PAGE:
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Portly Pets

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— October 19, 2017

Portly Pets

  • There aren’t any statistics on the number of overweight exotic pets—a category that includes not only birds but also reptiles, amphibians, and small mammals—but given the rampant weight problems among cats and dogs (and people), it isn’t surprising.
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Portly Pets

‘Is that a parrot or a Butterball turkey?’

Obesity rates for dogs and cats in the US are estimated to run at roughly 30%, about the same as among this country’s human residents. (You know it’s a problem when Animal Planet decides to green-light a show, starting this fall, called “My Big Fat Pet Makeover.”) But are there overweight budgies and geckos out there as well? “We actually do see obese exotic pets. Pet birds, mainly,” says La’Toya Latney, DVM, who heads the exotics department at the University of Pennsylvania Veterinary Hospital in Philadelphia.

There aren’t any statistics on the number of overweight exotic pets—a category that includes not only birds but also reptiles, amphibians, and small mammals—but given the rampant weight problems among cats and dogs (and people), it isn’t surprising. Weight issues in birds have been studied more than in other exotic species because, as Latney explains, “They are models for atherosclerosis in people.” Birds are often given feed that, unlike what they tend to eat in the wild, is too high in seeds. “It’s like eating a Happy Meal every day, all day,” Latney says. She often recommends pelleted bird food, which has a better nutritional balance; Harrison, an all-organic brand, and Lafeber are two options. Among reptiles, lack of exercise plays a role in obesity.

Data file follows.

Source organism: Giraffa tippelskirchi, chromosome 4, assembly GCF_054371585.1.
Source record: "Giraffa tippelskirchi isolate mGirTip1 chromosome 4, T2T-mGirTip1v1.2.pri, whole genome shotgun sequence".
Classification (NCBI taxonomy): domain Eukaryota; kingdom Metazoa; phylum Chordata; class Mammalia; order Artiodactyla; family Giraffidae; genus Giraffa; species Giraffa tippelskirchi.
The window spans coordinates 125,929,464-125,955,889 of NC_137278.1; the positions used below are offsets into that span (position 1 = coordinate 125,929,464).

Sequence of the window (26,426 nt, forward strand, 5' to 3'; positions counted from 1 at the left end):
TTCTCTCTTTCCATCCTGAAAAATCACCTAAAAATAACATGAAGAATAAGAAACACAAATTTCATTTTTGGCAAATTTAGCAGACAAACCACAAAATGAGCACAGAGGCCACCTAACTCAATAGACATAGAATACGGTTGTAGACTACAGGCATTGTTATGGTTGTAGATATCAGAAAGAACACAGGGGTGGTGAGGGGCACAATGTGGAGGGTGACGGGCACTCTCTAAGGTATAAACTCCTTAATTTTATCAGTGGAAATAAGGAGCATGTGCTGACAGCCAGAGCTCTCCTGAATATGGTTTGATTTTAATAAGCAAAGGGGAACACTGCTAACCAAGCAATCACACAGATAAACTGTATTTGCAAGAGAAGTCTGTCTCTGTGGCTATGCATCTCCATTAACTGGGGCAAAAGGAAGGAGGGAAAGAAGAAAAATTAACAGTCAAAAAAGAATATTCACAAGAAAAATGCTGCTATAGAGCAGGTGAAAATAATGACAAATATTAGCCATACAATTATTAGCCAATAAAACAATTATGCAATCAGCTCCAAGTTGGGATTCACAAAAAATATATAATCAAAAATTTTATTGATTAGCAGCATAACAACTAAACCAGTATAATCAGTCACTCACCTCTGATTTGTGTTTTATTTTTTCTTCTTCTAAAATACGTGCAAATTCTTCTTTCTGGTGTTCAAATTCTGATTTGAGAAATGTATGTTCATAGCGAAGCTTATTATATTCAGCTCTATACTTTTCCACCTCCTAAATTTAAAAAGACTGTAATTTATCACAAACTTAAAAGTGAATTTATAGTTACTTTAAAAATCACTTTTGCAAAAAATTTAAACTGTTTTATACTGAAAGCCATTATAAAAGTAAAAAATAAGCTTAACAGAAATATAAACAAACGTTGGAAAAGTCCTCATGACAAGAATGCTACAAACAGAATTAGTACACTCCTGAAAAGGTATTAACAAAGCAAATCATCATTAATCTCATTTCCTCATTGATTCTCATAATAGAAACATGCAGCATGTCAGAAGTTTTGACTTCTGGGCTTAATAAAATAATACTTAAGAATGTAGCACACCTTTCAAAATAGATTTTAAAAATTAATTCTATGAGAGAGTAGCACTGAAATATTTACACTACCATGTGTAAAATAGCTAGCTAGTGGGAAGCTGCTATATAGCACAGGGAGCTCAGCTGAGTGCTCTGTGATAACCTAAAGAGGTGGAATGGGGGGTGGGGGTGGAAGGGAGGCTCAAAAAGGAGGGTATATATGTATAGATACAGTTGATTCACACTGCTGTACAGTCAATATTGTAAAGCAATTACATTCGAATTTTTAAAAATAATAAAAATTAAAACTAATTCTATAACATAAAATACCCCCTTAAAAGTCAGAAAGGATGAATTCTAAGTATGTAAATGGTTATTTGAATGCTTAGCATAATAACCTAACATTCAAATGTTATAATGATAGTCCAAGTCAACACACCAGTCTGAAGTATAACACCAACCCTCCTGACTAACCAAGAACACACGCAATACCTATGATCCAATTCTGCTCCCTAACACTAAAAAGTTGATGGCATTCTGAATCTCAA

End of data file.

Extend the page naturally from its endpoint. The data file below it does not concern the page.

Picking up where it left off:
“We are trying to get owners to give their pets the space to engage in natural behaviors like they would in the wild,” says Latney. “They really do need to move around.” What’s more, the critters that carnivorous pet reptiles dine on are not what they’d be hunting themselves. “Insects sold as feeders are often high in fat and low in minerals,” notes Latney, who tells owners to feed the insects themselves a healthier diet before they turn into a lizard or snake chow. She adds that rats reared as reptile food have different nutritional profiles “from what the animals would eat in the wild.” Always take things nice and easy, no matter what type of pet you’re trying to slim down. Latney explains that too-quick changeovers may lead your pet to refuse its food, which can throw the animal’s body into starvation mode. As a result, Latney says, “the body tries to dump that extra fat into the bloodstream; it makes byproducts that are very toxic for the body.” Pet food websites often have guidelines for making safe dietary changes.

 

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